University students find it ‘questionable’ why return to campus cannot be guaranteed

Three student organisations seek redress from the Prime Minister since the University of Malta cannot guarantee a return to in-person lectures for all after COVID disruption

Not all university students will be returning to campus for physical lectures, a situation that has student groups concerned and frustrated
Not all university students will be returning to campus for physical lectures, a situation that has student groups concerned and frustrated

Student organisations are up in arms since not all University of Malta students will be able to return to campus for in-person lectures in the first semester.

The problem stems from the fact that not enough lecture rooms will be available after the UOM leased the Gateway Building to the health authorities at least until January, for use as an emergency hub if COVID-19 cases spike.

The building has five large lecture theatres and smaller rooms that cannot be used, making it difficult to find space to host larger student groups while respecting the 1m distance. University students shifted to online learning last year because of the pandemic.

In a letter to Prime Minister Robert Abela that was also copied to Chris Fearne and Justyne Caruana, Għaqda Studenti tal-Liġi, ELSA Malta and Junior Chamber of Advocates, lamented the “double-standards” being adopted.

“Given that both major political parties have scheduled Independence Day celebrations including ‘rallies’, as well as other standing events with 100 people may take place without minimum distances being imposed or any preservation of social bubbles, it seems questionable as to why university students cannot be guaranteed a return to campus,” the organisations lamented.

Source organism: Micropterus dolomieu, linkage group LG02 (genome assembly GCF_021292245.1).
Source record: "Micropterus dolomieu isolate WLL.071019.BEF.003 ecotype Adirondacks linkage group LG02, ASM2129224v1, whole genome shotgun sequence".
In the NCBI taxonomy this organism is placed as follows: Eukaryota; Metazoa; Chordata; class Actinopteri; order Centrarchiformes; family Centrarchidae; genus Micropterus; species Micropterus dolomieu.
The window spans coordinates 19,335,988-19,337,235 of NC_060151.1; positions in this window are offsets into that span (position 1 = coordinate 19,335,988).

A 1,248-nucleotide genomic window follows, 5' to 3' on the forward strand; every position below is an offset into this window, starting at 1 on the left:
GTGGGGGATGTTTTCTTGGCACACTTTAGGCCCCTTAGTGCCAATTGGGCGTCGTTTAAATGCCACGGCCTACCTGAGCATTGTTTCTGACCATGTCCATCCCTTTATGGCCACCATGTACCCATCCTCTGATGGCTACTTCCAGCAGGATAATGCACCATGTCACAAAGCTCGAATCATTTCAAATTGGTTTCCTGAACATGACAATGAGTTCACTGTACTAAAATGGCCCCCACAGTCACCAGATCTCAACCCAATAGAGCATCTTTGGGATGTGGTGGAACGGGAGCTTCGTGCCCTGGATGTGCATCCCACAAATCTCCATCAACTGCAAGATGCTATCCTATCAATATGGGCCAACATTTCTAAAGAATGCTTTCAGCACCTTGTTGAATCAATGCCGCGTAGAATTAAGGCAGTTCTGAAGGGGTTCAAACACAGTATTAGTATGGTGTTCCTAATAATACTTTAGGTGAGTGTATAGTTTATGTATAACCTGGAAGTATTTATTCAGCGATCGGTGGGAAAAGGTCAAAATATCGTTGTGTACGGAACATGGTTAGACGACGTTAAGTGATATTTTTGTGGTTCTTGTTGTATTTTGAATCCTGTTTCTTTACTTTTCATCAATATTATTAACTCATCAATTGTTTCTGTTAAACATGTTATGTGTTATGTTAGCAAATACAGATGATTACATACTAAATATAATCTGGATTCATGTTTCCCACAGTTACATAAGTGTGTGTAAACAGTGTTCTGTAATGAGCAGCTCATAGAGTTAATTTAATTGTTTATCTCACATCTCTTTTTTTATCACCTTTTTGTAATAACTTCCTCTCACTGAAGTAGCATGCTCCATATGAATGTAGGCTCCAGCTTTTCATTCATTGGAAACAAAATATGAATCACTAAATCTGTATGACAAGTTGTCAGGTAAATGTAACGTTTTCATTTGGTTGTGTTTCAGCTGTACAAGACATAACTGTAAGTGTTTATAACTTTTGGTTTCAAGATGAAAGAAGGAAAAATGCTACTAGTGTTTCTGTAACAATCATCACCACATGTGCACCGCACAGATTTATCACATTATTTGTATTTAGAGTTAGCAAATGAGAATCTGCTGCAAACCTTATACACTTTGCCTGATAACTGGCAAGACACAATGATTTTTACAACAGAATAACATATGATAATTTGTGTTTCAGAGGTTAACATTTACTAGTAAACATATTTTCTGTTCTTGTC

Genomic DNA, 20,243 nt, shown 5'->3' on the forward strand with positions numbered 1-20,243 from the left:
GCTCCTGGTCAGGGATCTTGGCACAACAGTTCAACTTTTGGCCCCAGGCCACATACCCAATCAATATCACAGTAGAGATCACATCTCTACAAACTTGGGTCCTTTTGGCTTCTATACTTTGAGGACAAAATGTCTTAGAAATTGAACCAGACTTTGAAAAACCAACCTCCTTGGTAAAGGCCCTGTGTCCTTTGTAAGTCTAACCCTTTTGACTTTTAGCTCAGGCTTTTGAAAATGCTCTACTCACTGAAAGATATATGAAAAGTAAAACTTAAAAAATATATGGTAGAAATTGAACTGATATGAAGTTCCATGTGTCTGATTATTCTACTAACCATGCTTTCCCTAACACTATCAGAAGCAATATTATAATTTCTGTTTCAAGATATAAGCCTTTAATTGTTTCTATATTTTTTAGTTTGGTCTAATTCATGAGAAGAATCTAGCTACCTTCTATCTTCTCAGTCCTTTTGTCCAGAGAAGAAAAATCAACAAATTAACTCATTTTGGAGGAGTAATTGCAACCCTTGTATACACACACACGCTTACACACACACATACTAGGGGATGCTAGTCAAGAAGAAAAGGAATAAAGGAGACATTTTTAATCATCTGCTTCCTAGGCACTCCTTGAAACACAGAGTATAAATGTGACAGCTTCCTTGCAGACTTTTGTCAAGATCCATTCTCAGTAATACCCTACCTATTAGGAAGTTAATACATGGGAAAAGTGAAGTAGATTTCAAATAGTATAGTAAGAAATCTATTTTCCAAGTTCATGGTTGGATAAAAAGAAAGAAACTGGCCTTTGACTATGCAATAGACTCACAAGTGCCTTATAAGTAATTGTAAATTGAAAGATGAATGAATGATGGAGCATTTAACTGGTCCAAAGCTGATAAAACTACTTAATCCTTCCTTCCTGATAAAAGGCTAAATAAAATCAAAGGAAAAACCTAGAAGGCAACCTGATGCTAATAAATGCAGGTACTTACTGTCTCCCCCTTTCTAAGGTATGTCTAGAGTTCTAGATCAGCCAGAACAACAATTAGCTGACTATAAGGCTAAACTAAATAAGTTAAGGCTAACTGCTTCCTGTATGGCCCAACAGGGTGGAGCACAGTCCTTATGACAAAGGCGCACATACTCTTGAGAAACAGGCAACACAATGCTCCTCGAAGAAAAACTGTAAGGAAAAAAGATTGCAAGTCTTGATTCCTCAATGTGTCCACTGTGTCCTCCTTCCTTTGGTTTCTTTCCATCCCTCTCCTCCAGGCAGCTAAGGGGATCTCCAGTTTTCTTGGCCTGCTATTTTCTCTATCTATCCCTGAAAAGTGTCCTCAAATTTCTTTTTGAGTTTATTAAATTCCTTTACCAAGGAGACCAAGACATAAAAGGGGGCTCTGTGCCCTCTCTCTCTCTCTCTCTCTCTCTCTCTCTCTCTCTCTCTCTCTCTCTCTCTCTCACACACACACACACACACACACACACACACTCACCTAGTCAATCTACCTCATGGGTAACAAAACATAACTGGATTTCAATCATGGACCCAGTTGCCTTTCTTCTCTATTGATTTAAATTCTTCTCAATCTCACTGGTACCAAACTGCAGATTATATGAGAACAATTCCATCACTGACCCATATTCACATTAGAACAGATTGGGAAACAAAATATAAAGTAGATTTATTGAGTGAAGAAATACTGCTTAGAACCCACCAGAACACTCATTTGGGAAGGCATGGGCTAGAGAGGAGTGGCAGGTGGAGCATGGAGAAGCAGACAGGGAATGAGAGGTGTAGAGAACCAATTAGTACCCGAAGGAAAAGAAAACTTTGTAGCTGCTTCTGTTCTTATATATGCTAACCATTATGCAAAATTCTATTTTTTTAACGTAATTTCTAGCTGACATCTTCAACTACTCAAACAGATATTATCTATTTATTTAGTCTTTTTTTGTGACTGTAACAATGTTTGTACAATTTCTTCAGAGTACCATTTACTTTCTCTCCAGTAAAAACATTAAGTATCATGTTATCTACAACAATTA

They added that clubs and other entertainment establishments were given “a carte-blanche in setting out policies which economically accommodate them best”, while disregarding many of the protocols set out by the health authorities. 

“It seems highly disproportionate and inconsiderate to, once again, ignore university students considering that the aforementioned non-compliance [by clubs] simply goes unnoticed,” they insisted.

The three organisations said it is unjust that students are not allowed to return to campus to continue their studies in an environment which is “pro-active and collaborative, rather than simply attending lectures virtually”.

They noted that the age group that the majority of university students fall in has one of the highest vaccination rates.

Calling for compassion, the groups called for in-person learning to resume for all students and if this is logistically impossible adopt a hybrid system that will see student groups alternating between online and physical learning.

“It is understood that this situation was unprecedented for both students and administrative staff alike, and we are willing to initiate negotiations so as to safeguard physical, mental as well as social wellbeing of student,” the groups said.